Still, she realized early on that she would need to let go of part of who she was: She wouldn’t be able to use her body to express herself. That’s where she had once held so much confidence, creativity, and self-worth; now her spiritual identity, the way she had connected to the world on multiple levels, was gone.
She needed to find another way to feel that creative force pulsing through her. “I needed a new sense of empowerment to replace that part of me that I’d lost,” she says. “And I knew I’d have to figure that out soon and go after it, or I would die inside.”
Kelsey had dabbled in essential oils before her accident, and they became a more vital part of her life in recovery. She started building her apothecary and making body-care products for fun, giving them to friends and family as gifts. It was a new spiritual practice, a way to reconnect with her body.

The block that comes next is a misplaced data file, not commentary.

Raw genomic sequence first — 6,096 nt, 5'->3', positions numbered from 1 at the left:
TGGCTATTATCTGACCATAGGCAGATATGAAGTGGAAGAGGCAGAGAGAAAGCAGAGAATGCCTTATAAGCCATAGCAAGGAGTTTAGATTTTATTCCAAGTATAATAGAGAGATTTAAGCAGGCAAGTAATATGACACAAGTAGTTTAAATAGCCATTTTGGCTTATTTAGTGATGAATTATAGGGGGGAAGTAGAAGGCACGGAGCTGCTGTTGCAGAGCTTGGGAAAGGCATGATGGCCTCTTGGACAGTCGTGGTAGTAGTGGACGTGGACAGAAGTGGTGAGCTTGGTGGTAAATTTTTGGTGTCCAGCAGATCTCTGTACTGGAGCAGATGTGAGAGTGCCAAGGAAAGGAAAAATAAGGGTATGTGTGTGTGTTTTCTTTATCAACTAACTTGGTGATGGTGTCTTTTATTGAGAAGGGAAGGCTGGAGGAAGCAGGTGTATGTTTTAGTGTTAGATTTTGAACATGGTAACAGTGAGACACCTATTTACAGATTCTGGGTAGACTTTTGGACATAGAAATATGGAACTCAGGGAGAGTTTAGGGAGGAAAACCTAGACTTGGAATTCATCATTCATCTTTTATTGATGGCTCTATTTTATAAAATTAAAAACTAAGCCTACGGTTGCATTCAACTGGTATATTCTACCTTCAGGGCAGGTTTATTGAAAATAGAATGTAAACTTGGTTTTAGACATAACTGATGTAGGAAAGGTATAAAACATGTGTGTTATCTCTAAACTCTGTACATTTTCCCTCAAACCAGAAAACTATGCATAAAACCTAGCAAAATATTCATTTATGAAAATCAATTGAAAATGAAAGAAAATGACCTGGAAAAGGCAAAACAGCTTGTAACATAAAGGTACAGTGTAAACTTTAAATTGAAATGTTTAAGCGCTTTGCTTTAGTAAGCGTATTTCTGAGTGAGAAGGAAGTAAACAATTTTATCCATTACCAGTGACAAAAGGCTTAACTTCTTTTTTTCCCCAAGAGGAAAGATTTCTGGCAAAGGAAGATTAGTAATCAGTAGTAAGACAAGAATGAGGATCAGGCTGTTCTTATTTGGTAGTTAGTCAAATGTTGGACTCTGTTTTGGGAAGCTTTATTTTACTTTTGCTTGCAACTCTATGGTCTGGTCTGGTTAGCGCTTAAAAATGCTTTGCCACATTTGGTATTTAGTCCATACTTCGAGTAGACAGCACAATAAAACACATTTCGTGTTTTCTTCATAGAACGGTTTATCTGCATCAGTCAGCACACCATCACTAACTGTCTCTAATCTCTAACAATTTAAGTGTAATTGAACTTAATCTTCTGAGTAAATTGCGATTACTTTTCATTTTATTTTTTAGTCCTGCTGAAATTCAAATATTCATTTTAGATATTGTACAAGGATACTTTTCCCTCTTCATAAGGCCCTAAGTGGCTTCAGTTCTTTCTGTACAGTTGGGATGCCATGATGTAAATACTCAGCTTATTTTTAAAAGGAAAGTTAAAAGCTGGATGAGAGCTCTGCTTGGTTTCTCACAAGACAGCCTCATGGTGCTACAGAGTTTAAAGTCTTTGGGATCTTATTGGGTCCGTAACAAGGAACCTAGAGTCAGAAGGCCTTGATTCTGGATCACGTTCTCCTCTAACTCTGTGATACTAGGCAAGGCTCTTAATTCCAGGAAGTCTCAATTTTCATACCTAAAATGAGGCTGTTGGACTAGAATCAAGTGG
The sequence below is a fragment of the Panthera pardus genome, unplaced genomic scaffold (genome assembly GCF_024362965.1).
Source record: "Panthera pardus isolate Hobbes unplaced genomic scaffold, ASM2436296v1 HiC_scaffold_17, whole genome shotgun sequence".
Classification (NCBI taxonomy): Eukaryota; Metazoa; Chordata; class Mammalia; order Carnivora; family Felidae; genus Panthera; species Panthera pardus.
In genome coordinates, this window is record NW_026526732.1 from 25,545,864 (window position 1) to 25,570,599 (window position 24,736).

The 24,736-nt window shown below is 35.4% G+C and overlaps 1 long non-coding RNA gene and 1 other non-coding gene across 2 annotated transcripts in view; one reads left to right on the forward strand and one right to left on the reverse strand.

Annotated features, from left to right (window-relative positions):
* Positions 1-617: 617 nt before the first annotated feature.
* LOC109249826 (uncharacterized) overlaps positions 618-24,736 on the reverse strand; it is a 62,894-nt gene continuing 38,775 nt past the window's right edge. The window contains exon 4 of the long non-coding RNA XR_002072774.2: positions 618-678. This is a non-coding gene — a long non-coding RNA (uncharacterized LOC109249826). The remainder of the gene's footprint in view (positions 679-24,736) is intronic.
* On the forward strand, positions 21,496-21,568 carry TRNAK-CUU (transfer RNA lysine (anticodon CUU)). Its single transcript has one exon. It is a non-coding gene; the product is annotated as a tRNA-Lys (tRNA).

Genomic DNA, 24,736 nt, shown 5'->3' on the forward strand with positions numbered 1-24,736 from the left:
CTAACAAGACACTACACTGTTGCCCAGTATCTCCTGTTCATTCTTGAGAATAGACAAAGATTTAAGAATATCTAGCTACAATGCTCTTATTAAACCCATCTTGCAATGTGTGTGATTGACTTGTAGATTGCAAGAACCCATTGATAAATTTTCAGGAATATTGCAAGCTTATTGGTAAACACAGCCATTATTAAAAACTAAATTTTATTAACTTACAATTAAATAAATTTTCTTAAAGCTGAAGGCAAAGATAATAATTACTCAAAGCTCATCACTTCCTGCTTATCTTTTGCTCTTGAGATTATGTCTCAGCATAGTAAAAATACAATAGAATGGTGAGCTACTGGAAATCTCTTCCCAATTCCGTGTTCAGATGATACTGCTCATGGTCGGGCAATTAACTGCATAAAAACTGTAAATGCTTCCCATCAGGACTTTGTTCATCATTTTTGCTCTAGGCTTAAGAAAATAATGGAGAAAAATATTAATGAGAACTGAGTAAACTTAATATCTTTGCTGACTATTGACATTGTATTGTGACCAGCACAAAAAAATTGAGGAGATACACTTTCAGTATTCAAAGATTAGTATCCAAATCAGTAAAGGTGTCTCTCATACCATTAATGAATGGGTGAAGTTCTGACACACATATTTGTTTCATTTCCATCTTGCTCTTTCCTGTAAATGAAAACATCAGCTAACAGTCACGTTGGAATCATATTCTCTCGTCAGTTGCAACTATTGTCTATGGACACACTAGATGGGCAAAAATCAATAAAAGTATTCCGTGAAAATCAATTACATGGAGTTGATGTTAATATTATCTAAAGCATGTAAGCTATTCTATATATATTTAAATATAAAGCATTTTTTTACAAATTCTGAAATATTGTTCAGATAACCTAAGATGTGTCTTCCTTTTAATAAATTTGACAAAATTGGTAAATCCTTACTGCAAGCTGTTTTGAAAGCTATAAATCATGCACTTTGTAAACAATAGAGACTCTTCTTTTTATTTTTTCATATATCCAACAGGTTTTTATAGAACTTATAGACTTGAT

Eventually, the question arose, Why not do this now? Why not work on her own self-image, self-love, and spirituality by creating a body-care line that was therapeutic, inside and out? That’s when Siren: Therapeutic Skin Rituals was born.
Kelsey says she wants her products to instill a sense of self-care and self-love, and she includes a mantra with each product so people can create their own rituals. “It’s really uplifting to be able to help people by sharing a part of myself,” she says.
Faith in Her Future
Many things have been closed off for Kelsey physically, but that change has allowed other portals to open. She says she notices things in new ways and hears things from her body that she wouldn’t have known how to perceive before.